A sermon by Rev. Dr Olav Fykse Tveit, general secretary of the World Council of Churches, in the Protestant Cathedral, Kinshasa, DRC, 19 August 2018.
"Blessed are the peacemakers, for they will be called children of God." Matthews 5:9.
“The peacemakers.” A beautiful term. It concerns the best part of our humanity; it concerns what allows us to live the good life together. It concerns the peaceful ones. Those who create trust and foster good relations. Those who try to bring out the best in us. Those who attempt to prevent and solve conflicts. Those who identify what unifies us. They are needed, like before—perhaps like never before.
It is easy to tear asunder everything that is encompassed by the word “peace” (shalom, saalam, eirene, pax, paix, Frieden): Community, unity, solidarity, willingness to share, everything that makes one belong to the herd that cares for one another. Peace requires mutual accountability to one another, to be accountable for what we do to God and to our neighbors. Peace is wellbeing, health, happiness, and life. It requires security and safety for all. We need peace to live in community. We need peace to live.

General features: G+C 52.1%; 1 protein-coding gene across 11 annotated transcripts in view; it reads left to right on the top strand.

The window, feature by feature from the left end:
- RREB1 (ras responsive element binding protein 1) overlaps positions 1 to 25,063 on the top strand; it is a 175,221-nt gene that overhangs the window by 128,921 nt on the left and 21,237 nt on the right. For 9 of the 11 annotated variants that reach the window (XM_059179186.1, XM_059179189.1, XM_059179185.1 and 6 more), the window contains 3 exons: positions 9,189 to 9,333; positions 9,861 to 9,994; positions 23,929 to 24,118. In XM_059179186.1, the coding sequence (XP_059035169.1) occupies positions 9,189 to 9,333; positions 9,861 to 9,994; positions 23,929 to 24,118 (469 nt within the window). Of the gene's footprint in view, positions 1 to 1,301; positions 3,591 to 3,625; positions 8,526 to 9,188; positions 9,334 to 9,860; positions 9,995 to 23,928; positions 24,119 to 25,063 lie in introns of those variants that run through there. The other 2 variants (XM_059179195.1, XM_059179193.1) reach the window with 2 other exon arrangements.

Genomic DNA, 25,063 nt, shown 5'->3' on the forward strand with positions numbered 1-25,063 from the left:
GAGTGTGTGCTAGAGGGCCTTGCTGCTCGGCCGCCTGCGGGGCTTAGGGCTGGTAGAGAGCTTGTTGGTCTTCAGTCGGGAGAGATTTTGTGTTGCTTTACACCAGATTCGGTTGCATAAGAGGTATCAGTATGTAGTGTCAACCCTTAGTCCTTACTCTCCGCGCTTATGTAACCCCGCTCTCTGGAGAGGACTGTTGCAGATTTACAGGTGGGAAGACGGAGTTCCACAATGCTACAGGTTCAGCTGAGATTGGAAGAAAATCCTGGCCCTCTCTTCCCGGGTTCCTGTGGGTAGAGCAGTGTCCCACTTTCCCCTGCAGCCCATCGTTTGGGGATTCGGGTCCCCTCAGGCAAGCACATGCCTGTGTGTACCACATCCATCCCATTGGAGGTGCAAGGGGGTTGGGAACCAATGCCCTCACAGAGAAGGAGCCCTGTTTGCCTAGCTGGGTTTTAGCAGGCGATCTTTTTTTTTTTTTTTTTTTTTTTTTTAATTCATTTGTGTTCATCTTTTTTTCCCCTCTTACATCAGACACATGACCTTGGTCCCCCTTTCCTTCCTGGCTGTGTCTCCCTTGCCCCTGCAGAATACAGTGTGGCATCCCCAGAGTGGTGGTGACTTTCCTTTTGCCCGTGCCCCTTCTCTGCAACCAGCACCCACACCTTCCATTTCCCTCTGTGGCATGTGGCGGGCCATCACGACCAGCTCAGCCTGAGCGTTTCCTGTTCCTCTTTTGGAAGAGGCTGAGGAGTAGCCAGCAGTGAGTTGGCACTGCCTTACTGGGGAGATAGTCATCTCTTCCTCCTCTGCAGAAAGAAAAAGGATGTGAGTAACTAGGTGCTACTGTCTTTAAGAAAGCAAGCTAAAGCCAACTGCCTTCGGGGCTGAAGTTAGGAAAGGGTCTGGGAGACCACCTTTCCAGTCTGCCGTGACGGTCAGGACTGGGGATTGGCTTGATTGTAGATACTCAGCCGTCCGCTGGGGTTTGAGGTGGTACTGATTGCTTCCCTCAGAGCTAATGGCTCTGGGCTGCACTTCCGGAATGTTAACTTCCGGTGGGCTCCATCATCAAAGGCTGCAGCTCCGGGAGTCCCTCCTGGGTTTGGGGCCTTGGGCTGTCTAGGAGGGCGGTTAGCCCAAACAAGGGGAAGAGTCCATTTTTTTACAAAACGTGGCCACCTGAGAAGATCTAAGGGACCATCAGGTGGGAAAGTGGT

Thus, the WCC has an agenda for just peace. We need just peace at least in four dimensions: We need just peace within the communities, where we live our daily lives, without violence, without threats, without rape, without fear. We need just peace in the market places, where so much greed and so many grab the resources and the wealth of this world for the benefit of themselves. We need just peace among the nations and peoples, as we have to live together as good neighbors if we shall live at all. When the WCC was founded 70 years ago, it was a sign of a new time where the churches took responsibilities for the peace among the nations. “Never again!” was the modus of the time. The disasters caused by what started as European wars in the 20th century should not happen again, and the churches should build the bridges between the nations. Finally, we need a just peace with creation. We see how human-caused climate change and other pollutions are destroying the balances in creation, making the life for God’s creation including human beings in danger.
We see that there are strong connections between peace and justice. There is no real peace without justice. There are so many examples of that, many of them can be named in your country, the Democratic Republic of Congo, where so many millions have lost their lives and so many have been attacked by violence and so many women raped over the last years and decades.